What I’m getting at specifically here – my reason for writing about this, now – is, as implied near the top of this post, my thinking about why I or my friends or anyone else posts what they do on Facebook, and I’m thinking now especially of the political posts. Do I hope to change someone’s mind? Shine a light in a dark corner? Or am I merely venting frustration, expressing outrage, confident that those who already agree with me will rally to my side? And if they do, what do we, the like-minded group, gain? I ask this because I want us to gain something – and that’s where the Switch book comes in....

More soon, I hope, as we run and bustle and skid toward Labor Day!

Saturday, August 26, 2017

From Northport to Marrakech

Weather was perfect on Friday for Music in the Park; the three-man band, a group called Looking Forward, played a Crosby, Stills, and Nash Tribute; and David and I were this week’s sponsors. What memories that music evoked! One particularly happy CSN song, of course, was “Marrakech Express.” Here are the originals doing that number, but the band in Northport did a rousing rendition of their own.

Music in the Park has been a Northport tradition for many years. (I forget how many, but I’m sure someone can remind me.) Lisa Drummond has not been the organizer since the beginning, but she has been an enthusiastic emcee for quite a while now. Even Lisa’s enthusiasm had not, however, prepared me to hear myself and my husband described as “local icons.” Wow! David, the artist, is used to being called an icon, but it’s something new to this little old bookseller. I decided I can live with the label.

Someone who has been with Music in the Park since the very beginning -- every single show -- never missed a single one -- is sound man Kent Holton. Now that is someone I call a local icon! Please, a big round of applause for Kent on sound!

Such a relaxed, colorful evening! My roving camera eye caught all kinds of what I might call “iconic” sights -- those features that are part of every Music in the Park event and have been for years -- starting with the fact that so many of us settle into the shade of the old willows of Marina Park. The willows are monumental but natural, and it wouldn't be Music in the Park without a few kids climbing up to perch on large branches above the crowd.

Local color? New marina buildings are definitely bright in day’s late, slanting light.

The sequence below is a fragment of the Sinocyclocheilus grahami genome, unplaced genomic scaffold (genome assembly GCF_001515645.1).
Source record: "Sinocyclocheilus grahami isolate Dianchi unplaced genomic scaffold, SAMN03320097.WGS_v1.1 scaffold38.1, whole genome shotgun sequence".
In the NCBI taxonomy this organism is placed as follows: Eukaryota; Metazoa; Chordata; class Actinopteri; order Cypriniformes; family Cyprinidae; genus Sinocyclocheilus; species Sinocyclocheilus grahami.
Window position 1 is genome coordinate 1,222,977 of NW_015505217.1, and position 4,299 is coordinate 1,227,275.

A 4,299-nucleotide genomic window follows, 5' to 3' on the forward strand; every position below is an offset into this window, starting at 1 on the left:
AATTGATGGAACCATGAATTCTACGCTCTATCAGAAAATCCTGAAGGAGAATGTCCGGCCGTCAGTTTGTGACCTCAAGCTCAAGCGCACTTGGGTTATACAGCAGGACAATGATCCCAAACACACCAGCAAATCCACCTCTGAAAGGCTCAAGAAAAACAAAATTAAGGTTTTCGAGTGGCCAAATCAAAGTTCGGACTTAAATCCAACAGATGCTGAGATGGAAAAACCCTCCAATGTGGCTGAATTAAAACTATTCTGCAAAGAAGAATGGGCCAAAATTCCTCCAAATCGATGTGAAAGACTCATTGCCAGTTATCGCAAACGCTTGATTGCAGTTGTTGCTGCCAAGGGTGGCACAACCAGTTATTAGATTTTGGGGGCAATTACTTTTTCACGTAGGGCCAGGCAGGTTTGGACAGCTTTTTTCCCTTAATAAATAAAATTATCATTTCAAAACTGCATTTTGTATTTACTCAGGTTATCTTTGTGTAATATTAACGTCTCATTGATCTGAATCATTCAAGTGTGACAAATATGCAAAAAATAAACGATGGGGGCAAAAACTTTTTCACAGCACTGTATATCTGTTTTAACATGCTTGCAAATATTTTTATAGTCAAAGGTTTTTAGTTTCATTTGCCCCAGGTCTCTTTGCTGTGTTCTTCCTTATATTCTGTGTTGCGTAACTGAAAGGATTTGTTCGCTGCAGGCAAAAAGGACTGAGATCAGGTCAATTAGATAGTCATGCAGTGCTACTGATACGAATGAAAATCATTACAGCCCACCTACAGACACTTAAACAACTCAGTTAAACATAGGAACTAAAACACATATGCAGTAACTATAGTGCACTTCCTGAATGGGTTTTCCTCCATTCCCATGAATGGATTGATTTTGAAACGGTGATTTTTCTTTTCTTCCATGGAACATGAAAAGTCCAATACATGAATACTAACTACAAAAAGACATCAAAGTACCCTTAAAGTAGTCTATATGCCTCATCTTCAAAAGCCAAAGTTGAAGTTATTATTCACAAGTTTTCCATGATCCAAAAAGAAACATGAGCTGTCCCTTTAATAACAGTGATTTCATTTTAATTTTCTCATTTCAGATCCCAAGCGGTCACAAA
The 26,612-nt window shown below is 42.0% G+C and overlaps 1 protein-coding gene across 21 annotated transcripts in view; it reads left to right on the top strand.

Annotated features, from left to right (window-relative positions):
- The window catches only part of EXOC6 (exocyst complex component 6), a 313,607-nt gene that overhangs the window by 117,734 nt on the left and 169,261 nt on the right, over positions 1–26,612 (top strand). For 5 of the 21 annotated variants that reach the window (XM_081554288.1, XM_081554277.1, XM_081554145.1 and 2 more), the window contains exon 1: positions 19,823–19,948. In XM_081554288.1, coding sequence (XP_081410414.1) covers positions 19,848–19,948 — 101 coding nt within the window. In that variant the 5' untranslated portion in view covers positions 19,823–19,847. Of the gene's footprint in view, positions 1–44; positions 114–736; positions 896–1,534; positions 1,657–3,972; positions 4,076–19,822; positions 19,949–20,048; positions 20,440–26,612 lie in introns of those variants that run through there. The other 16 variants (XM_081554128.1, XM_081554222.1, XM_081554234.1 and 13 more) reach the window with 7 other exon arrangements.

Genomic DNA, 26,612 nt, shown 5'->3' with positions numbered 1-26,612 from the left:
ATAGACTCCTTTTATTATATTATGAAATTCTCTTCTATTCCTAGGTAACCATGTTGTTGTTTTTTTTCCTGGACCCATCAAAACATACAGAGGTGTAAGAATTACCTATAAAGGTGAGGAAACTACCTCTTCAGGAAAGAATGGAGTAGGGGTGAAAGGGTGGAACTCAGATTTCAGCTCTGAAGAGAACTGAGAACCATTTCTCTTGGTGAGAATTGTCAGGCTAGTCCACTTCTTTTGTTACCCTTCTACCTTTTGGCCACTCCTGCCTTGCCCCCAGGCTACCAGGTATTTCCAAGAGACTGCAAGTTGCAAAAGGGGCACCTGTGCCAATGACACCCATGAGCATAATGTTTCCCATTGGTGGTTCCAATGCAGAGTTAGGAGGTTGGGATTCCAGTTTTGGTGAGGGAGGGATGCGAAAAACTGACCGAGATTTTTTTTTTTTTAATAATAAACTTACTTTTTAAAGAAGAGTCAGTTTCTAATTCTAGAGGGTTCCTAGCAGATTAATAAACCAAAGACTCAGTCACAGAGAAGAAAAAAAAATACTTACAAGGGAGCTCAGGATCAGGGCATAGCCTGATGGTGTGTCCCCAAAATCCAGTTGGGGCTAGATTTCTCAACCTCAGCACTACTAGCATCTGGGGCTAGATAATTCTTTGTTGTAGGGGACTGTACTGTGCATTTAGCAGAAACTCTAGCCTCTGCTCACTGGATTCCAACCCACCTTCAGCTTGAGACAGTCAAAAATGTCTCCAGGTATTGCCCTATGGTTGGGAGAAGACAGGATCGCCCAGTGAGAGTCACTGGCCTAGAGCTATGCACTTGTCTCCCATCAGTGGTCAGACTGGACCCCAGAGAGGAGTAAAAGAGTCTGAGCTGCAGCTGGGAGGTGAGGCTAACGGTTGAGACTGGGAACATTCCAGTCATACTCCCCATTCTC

Little kids running back and forth across the grass and sometimes stopping to dance a bit in front of the band are a happy sight, and a while later grownups got up to dance, too.

Over nearer the boat launch parking lot, the American flag was mostly still on this mostly windless evening,

while from on top of the gazebo (with the band playing underneath) a dove surveyed the scene below.

Friends circulated, greeting one another, before the music started and during the intermission.

All in all, it was a beautiful, peaceful, happy, completely Northport scene, and we tore ourselves away before it was over only because we needed to get ready for the arrival of more visitors.

Saturday, August 19, 2017

My Muddled View of Current Events

Wednesday started out early as "one of those days" -- beautiful morning with heavy dew (I went out barefoot to hang clothes on the line); horror statements emanating (again) from the White House; smiling friends’ faces on the streets of Northport; sad news that a Northport woman had died at Munson Medical Center in Traverse City; no long lines at Tom’s, where I went to buy a paper, but I’d forgotten it was 5% senior discount day and hadn’t gotten together a full shopping list; a man slipping into the bookstore before I was ready to open – I told him I’d be right back and ran next door to Deep’s, but found coffee pots empty; then a string of happy bookstore customers, including one woman who returned to tell me how much she loved Mr. Rochester – had about 80 pages left and needed to hurry back home to finish it! Up, down, the momentous and the trivial all mixed up.